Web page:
Local media “Trib Live” reports, “Continuing issues at Jeannette plant highlight gaps in hemp regulation”
Former Quality Control worker says employers denied his request to shut down production to look into issue. COO
Former employees at a Jeannette hemp-drying facility said they worked in unsafe conditions, dealing with thousands of pounds of mold-infested crops.
Richard Wright said employers denied his request to shut down production long enough to address the problem.
“I just don’t want my name associated with making anybody sick,” said Wright, 32, of Webster, who worked in quality control.
Tyler Dickinson, chief operating officer of facility owner Patriot Shield, acknowledged the mold problem but denied its severity.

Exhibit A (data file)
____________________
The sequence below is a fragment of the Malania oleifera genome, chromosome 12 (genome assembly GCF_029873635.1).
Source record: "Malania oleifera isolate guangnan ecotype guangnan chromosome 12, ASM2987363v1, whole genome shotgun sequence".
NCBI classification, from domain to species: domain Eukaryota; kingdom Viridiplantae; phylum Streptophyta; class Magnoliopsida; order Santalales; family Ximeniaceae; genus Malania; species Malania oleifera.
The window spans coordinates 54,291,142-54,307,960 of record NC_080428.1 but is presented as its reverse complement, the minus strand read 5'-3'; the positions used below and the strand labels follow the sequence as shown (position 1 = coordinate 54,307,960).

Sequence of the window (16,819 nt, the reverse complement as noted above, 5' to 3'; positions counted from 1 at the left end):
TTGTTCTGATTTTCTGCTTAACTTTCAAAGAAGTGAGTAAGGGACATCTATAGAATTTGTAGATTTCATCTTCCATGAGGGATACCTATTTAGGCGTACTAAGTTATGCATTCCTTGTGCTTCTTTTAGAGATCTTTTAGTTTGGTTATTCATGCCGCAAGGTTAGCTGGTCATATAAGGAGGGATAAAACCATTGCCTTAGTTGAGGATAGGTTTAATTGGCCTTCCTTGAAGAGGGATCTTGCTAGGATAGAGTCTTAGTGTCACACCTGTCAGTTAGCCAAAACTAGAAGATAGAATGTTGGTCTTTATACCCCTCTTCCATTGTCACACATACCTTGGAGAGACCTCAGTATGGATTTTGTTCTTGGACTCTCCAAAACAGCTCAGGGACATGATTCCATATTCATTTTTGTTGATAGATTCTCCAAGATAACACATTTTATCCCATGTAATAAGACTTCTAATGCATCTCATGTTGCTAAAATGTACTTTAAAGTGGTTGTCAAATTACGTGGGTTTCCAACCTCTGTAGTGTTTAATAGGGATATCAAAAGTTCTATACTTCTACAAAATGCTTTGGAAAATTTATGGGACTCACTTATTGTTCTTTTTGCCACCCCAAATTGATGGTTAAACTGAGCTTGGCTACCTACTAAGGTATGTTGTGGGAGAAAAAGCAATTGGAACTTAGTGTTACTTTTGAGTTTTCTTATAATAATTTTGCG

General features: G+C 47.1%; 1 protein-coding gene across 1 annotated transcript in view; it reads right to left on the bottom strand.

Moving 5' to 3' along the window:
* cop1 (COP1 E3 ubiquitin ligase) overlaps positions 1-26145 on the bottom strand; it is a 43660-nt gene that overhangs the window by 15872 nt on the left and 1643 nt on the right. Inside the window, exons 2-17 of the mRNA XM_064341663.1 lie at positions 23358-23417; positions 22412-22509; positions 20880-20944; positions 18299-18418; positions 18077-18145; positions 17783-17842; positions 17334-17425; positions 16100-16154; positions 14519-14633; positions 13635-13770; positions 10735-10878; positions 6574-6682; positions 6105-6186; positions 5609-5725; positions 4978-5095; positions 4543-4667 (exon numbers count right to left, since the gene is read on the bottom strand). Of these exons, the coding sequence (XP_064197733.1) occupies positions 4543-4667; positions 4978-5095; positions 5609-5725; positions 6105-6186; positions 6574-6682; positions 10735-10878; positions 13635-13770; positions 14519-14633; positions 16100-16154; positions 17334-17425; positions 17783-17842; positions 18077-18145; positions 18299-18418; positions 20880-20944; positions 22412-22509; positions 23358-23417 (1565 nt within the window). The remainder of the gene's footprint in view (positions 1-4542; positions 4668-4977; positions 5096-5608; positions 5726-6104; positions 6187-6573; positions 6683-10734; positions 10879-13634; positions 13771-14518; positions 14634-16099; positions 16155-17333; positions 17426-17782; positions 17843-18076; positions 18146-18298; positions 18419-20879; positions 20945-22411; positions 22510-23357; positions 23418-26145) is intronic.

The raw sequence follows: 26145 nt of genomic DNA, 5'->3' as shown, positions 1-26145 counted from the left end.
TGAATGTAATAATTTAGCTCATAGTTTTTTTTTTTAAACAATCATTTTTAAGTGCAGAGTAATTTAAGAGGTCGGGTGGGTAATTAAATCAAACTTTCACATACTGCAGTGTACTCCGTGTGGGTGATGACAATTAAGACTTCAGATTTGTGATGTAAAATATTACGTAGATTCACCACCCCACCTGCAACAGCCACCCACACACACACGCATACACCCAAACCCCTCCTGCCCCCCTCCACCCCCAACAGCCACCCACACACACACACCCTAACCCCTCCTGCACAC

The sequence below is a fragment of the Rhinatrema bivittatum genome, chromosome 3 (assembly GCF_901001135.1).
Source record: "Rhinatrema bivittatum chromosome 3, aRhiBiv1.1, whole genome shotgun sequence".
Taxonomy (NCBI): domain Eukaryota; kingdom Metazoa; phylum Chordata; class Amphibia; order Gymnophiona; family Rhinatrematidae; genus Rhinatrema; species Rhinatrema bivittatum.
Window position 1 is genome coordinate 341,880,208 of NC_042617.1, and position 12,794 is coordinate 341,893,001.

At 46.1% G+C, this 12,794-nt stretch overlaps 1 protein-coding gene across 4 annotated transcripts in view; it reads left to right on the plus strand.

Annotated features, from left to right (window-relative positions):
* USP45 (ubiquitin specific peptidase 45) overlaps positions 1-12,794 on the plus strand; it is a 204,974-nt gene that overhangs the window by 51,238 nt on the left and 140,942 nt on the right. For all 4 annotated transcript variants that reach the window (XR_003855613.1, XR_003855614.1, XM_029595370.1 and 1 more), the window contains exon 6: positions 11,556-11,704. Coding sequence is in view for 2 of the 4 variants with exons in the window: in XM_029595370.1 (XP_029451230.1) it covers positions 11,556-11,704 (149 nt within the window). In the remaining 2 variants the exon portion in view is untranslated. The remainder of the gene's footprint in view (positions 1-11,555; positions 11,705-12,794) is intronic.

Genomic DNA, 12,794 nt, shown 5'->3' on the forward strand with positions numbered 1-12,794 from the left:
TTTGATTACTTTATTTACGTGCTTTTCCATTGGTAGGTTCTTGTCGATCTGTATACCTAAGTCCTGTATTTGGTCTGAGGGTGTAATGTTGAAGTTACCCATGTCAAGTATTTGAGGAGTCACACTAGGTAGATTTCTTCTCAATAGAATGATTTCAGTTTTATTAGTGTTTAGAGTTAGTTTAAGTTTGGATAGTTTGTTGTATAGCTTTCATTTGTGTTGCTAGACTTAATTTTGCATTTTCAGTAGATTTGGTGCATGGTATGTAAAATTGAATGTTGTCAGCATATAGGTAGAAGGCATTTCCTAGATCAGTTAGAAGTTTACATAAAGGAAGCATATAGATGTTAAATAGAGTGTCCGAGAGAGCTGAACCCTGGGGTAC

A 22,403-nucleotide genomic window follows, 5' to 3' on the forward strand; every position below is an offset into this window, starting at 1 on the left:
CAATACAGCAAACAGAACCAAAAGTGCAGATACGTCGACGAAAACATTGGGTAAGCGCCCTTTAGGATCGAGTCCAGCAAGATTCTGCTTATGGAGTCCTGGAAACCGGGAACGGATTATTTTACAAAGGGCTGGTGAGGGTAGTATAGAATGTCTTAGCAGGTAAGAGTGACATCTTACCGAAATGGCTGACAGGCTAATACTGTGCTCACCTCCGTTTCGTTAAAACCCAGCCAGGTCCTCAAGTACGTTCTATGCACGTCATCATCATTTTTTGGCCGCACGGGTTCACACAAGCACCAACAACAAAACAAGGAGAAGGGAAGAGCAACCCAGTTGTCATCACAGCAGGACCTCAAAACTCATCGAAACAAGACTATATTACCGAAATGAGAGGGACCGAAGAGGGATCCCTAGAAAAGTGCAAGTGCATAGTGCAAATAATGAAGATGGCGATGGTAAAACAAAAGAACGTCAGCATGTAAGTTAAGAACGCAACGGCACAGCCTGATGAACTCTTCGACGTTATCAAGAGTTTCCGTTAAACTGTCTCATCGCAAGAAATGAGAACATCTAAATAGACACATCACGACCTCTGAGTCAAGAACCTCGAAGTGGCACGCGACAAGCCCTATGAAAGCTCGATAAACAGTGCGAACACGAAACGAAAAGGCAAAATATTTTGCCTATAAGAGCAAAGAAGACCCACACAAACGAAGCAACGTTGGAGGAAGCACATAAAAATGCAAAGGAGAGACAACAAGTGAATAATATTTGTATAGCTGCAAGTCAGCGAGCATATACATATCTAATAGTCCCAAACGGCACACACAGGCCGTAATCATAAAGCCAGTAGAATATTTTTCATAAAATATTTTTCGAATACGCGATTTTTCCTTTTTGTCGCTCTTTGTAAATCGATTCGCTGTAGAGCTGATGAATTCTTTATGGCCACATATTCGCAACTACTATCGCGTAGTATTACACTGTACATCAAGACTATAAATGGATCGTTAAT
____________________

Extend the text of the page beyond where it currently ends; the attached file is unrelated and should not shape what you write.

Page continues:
“Mold is an inevitable quality-control issue when dealing with any agricultural commodity,” he said via email. “Mitigation efforts have always been in place and have been deemed adequate.”
Unsafe working conditions are one of many accusations levied against Patriot Shield, which is under scrutiny from the U.S. Department of Labor, the state Department of Environmental Protection and Jeannette city officials.
Its issues highlight the lack of regulation in Pennsylvania’s nascent hemp industry.
However, he quickly came to believe that Patriot Shield’s leadership had an “utter lack of experience and knowledge of the industry.”
Mold was everywhere, and cross-contamination was common, with various “rooms” in the facility separated only by sheets of black plastic. Employees were given surgical masks, according to Wright.
Cody Kull, former security officer for the facility, said mold was “rampant.”
“I was actually instructed to specifically make sure that only particular people had access to those areas where that defunct product was stored,” said the 30-year-old from Loyalhanna.